One hundred years after the First World War started, and 70 years after D-Day, Americans on this Fourth of July can sit back and watch what happens when Germany tries to invade French territory again...in Brazil.
Or at least that's how ESPN may play it.
France and Germany face off Friday in the World Cup quarter finals. ESPN analyst Mike Tirico previewed the matchup on Monday after Germany prevailed over Algeria. "They've met on the battlefield before," Tirico said. "A bigger field."
Since most of us are off Friday, let's make the soccer match more fun. Here's my proposed France vs. Germany ESPN drinking game. (Disclaimer: Drink responsibly, don't drive, and don't embarrass your children.)
Take one shot if you hear any ESPN announcer say:
Blitzkrieg ("Germany has launched an all out blitzkrieg.")
Resistance ("The French Resistance to the German offense is holding.")
Field of battle ("Today, these two old foes meet again on the field of battle.")
Luftwaffe ("Germany's Thomas Muller's header got more air than the Luftwaffe.")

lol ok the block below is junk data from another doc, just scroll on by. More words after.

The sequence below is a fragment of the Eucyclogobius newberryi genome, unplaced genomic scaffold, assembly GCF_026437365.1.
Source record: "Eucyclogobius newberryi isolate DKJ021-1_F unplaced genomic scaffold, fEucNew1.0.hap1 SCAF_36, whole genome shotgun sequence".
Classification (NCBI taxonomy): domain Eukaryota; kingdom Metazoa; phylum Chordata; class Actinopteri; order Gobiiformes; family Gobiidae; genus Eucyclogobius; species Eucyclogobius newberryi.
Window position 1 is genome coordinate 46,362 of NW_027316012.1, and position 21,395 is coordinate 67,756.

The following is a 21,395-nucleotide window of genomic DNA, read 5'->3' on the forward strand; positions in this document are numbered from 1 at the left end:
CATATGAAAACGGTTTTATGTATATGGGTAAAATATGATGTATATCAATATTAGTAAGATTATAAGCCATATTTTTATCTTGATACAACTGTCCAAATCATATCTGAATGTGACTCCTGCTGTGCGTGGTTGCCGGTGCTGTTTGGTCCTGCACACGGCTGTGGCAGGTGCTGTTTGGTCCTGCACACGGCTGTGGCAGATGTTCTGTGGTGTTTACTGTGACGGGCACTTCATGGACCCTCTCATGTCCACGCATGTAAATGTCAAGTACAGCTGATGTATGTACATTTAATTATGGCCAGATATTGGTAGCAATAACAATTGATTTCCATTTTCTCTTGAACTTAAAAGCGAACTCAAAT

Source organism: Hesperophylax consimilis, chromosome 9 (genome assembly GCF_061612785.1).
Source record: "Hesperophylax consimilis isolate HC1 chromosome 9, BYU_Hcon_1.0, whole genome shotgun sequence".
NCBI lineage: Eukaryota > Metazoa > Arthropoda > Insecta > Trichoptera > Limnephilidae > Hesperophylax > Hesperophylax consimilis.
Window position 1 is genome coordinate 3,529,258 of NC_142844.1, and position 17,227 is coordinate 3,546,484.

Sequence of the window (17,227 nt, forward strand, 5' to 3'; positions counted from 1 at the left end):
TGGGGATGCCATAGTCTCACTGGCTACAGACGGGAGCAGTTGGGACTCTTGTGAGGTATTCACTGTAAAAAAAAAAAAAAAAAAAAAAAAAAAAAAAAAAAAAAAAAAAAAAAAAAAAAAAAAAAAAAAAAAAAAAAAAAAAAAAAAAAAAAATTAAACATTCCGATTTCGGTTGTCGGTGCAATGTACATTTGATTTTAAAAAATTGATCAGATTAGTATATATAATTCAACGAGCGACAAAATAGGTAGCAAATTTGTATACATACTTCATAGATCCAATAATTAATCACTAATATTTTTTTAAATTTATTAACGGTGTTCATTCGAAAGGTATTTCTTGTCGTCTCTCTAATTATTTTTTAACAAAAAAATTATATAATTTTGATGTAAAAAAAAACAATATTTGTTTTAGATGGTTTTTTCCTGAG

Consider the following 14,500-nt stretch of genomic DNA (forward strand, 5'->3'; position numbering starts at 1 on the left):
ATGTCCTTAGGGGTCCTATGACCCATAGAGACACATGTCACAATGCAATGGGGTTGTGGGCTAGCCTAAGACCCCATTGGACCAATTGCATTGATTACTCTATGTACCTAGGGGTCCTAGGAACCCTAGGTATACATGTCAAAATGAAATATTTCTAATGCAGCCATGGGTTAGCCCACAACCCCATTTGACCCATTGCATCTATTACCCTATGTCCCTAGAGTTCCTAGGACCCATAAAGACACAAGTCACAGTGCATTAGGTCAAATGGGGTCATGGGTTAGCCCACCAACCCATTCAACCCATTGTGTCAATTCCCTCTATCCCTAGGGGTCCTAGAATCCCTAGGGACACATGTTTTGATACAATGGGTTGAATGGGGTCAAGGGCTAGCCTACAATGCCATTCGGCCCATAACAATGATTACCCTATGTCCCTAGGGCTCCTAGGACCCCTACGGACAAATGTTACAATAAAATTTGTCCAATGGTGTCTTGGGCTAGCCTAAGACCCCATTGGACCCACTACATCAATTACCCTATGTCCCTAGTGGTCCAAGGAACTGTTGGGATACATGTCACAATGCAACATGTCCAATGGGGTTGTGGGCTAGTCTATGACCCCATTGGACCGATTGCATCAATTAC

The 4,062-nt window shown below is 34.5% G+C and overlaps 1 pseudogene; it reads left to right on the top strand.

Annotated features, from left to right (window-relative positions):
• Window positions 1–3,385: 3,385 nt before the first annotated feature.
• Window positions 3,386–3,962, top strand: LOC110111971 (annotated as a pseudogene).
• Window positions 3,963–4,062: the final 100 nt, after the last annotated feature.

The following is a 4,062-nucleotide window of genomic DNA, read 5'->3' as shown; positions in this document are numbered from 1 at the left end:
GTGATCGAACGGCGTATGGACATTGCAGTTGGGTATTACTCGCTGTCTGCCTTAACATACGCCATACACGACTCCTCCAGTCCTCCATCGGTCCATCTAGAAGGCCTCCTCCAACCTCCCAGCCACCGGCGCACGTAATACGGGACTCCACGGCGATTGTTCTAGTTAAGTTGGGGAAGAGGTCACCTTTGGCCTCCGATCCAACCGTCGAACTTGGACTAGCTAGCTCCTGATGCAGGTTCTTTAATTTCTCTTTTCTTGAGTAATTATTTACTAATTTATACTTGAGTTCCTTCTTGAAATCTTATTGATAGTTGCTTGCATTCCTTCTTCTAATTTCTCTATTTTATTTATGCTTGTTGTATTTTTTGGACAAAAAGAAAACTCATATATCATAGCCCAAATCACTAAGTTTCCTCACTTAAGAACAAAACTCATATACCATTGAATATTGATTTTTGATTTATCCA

Pincer movement ("I haven't seen a pincer movement like that since Ardennes!")
Vichy ("Looks to me like the French are flopping to buy time. It didn't work for the Vichy government, and it won't work now.")
Axis or Allies ("The Germans have tilted the axis in their favor, and the French are running out of allies.")
World War III ("Oh, that was a nasty foul. Is he trying to start World War III?")
Invasion ("And the German invasion begins anew.")
Panzer ("France is getting mowed over by German Panzers.")
Gaul, or de Gaulle ("GAAAAUUUUUULLLLL!!!!" when France scores. "He scored de Gaulle!")
Well, I'd say based on my bad puns, it looks like Germany may prevail.
Let's kick it up a notch.
Two drinks for any ridiculously over-the-top mention of a specific battle ("The intensity of this contest rivals the Battle of the Bulge," or "France appears to be pushing the Germans all the way to Stalingrad.")
Finally, chug your drink (responsibly) if anyone on ESPN says anything remotely close to the"Maginot Line," the famously fallible French defense system that worked during World War I but failed miserably in World War II when the Germans opted to just go around it.
"France is hoping it hasn't created a Maginot Line here," or "The Germans got around the defense like it was some World Cup version of the Maginot Line."
Vive la futbol!
Thanks for some of the above ideas goes to: